Jennifer Lynn Barnes’s top 10 supernatural families

The Pevensies in the 2005 film The Chronicles of Narnia: The Lion, the Witch and the Wardrobe.
Gang of four … the Pevensies in the 2005 film of CS Lewis’s The Lion, the Witch and the Wardrobe.
Jennifer Lynn Barnes was raised in Tulsa, Oklahoma. She has been a competitive cheerleader, a volleyball player, a teen model and a primate cognition researcher. She graduated from Yale University with a degree in cognitive science and used her research to imagine the werewolf world in her first novel, Raised by Wolves. She currently teaches Yale’s most popular undergraduate class, Sex, Evolution and Human Nature, which looks at what evolutionary psychology and mating behaviour in animals can tell us about human nature.
“There’s only one thing I love more than a good supernatural story, and that’s a story that explores what it means to be a family: the good, the bad and the ugly. Whether it’s a family of choice or blood makes very little difference to me, but there’s something so compelling about the idea of being connected to other people and part of their lives in a permanent and often complicated way. One of the reasons I chose to write about werewolves was because it offered a lot of opportunities to explore growing up within – and sometimes away from – your family (or, in werewolf terms, your pack). So, in honour of my two favourite things in literature, I give you my top 10 supernatural families in fiction.”
1. The Weasleys (the Harry Potter series by JK Rowling)

From Fred and George to the insufferable Percy (not to mention Ginny’s performance in Chamber of Secrets), the Weasley family is brimming with memorable characters and complex relationships – leading to some of the best lines and most heartbreaking scenes in the entire seven-book series.

2. Nick and Alan Ryves (The Demon’s Lexicon by Sarah Rees Brennan)

One’s a strategist, the other has a habit of keeping swords under the sink. But as different as they are, these demon-hunting brothers exemplify what it means to put family first – while their twisted family history makes their dedication to each other all the more affecting. With the end of the trilogy forthcoming, my biggest concern isn’t the fate of the various romantic relationships in the book. It’s the brotherly bond at its core.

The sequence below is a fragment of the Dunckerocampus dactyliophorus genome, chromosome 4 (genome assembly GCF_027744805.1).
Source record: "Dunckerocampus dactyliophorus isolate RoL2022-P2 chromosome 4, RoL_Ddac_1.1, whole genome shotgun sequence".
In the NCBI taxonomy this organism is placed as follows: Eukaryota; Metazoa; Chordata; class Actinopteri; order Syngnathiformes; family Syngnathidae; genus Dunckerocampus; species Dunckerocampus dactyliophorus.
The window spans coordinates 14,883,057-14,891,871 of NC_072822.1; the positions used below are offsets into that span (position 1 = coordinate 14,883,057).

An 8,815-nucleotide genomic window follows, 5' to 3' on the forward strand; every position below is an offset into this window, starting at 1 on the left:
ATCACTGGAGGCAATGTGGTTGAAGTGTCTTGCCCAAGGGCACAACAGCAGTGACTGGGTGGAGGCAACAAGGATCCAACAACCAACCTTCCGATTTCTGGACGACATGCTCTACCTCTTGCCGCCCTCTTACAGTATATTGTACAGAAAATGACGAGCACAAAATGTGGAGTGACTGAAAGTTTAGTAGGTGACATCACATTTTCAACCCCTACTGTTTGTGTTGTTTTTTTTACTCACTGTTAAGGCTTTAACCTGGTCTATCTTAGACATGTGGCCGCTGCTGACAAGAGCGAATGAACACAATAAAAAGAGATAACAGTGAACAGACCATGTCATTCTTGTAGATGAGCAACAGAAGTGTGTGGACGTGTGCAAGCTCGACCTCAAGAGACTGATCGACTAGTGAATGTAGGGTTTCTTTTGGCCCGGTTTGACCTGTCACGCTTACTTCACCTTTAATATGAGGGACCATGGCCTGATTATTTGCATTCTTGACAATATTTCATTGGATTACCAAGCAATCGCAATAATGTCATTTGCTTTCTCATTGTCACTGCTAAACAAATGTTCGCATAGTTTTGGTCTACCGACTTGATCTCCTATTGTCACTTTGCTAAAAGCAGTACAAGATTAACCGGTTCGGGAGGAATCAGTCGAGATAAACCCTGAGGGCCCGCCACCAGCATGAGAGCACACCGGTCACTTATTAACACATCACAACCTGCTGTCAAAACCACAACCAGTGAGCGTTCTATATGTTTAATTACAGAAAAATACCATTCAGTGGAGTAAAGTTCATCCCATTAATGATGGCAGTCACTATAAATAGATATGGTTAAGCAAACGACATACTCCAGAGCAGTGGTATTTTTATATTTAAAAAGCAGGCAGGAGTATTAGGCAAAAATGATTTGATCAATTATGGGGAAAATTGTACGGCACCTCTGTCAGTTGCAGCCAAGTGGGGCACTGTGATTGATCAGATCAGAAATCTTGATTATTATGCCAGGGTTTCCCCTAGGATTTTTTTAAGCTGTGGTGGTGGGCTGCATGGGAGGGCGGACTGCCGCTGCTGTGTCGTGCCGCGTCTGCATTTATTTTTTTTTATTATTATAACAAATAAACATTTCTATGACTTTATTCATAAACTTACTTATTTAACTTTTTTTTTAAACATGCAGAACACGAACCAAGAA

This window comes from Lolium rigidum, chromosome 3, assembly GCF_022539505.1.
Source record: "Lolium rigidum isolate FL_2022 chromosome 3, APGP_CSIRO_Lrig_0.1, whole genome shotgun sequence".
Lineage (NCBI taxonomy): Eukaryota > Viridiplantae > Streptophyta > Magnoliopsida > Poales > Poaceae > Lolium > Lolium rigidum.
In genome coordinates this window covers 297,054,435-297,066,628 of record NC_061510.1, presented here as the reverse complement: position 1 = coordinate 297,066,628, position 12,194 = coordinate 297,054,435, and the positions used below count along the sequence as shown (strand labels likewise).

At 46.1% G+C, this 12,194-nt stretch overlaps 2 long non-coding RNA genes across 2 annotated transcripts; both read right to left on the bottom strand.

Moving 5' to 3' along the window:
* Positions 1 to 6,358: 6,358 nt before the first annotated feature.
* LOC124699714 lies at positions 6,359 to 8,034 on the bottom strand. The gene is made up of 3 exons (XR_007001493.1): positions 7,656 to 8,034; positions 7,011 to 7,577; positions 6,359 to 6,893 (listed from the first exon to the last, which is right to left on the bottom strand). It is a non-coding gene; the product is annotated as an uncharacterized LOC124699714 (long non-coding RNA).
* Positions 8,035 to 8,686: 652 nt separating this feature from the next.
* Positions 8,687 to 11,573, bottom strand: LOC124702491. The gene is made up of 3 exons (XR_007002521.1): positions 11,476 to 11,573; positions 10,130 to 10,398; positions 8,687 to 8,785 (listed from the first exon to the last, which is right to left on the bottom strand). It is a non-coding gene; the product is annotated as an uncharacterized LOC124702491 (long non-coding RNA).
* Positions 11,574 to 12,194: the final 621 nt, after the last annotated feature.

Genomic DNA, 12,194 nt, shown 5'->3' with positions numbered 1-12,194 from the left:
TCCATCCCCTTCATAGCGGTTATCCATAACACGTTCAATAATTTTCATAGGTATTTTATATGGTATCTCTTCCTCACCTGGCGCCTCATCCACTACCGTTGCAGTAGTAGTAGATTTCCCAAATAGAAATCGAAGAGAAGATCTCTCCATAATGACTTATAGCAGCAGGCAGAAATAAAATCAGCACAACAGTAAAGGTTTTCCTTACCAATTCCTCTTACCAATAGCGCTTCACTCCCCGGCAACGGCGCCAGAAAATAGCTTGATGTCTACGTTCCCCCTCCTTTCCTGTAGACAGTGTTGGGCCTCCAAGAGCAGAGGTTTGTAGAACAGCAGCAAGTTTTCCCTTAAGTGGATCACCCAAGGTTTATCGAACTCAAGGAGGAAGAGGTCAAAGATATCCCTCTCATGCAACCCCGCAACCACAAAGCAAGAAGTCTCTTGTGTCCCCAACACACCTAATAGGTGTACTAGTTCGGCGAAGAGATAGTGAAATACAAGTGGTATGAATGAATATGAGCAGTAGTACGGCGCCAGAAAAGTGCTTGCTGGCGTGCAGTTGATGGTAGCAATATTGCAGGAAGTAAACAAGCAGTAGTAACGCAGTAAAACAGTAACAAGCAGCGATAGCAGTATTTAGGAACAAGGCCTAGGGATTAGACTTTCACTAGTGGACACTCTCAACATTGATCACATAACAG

3. Paige, Lucas, and Savannah (Women of the Otherworld series by Kelley Armstrong)

I love that we’ve seen Savannah (part demon, part sorcerer, part witch and altogether unprecedented) grow over the course of the series from a 12-year-old kid to a 21-year-old striking out on her own – almost as much as I like the way inheriting custody of Savannah forced Paige, a temperamental young witch, to grow up overnight. Add in Paige’s husband (sorcerer, lawyer, idealist) and this family is the neatest mix of light and dark, with their devotion to each other stronger than any of their supernatural ties.

4. The Sharpe family (White Cat by Holly Black)

Who doesn’t love a family of con-artists? Between a mother in the slammer, a grandfather who used to magically “work” death for a living and older brothers with nefarious plans of their own, this book gives a whole new meaning to the term “family business”.

5. The Pevensies (the Narnia series by CS Lewis)

While not supernatural themselves, these four dimension-traversing siblings set the bar for family-centred fantasy adventure. Inspired by their adventures, I used to force my brother to look for fantasy worlds hidden in our closets. He was not pleased.

6. The Cullens (Twilight by Stephenie Meyer)

While most people think “romance” when they think of the Twilight franchise, I think the idea of being adopted into a beautiful, mysterious and tight-knit family holds just as much wish-fulfilment appeal as Bella and Edward’s human/vampire romance. As a reader, I never fell head-over-heels for Edward, but I would love to play vampire baseball with the Cullens.

7. Stefan and Damon Salvatore (The Vampire Diaries by LJ Smith)

Long before Twilight mania, these two brothers – on-and-off mortal enemies, doomed to forever fall for the same girls – gave readers a vampire family to sink their teeth into. Reading about them makes me think you really can’t escape your family, even if you try for more than a hundred years.

8. The Stackhouses (The Southern Vampire Mysteries by Charlaine Harris)

The Stackhouse family has their share of (figurative) skeletons in the closet – supernatural relatives, illicit affairs and everyday trauma and tragedy – but at the end of the day there’s nothing Sookie wouldn’t do for her brother, Jason, or the cousins (human or not) that just keep crawling out of the woodwork.

9. The Murry family (A Wrinkle in Time quartet by Madeleine L’Engle)

Another family that may not be actually supernatural, the Murry family finds itself constantly entangled in adventures of the science-fiction variety nonetheless – time travel, space hopping, even adventuring into the family baby’s mitochondria. Plus, what other family can boast a Nobel prize-winning mum?

10. The Peltiers (the Dark Hunter series by Sherrilyn Kenyon)

I’ve always been fascinated by big families, so the Peltiers – who have 12 children and run their own bar – would be a favourite of mine even if they weren’t also were-bears (yes, were-bears).


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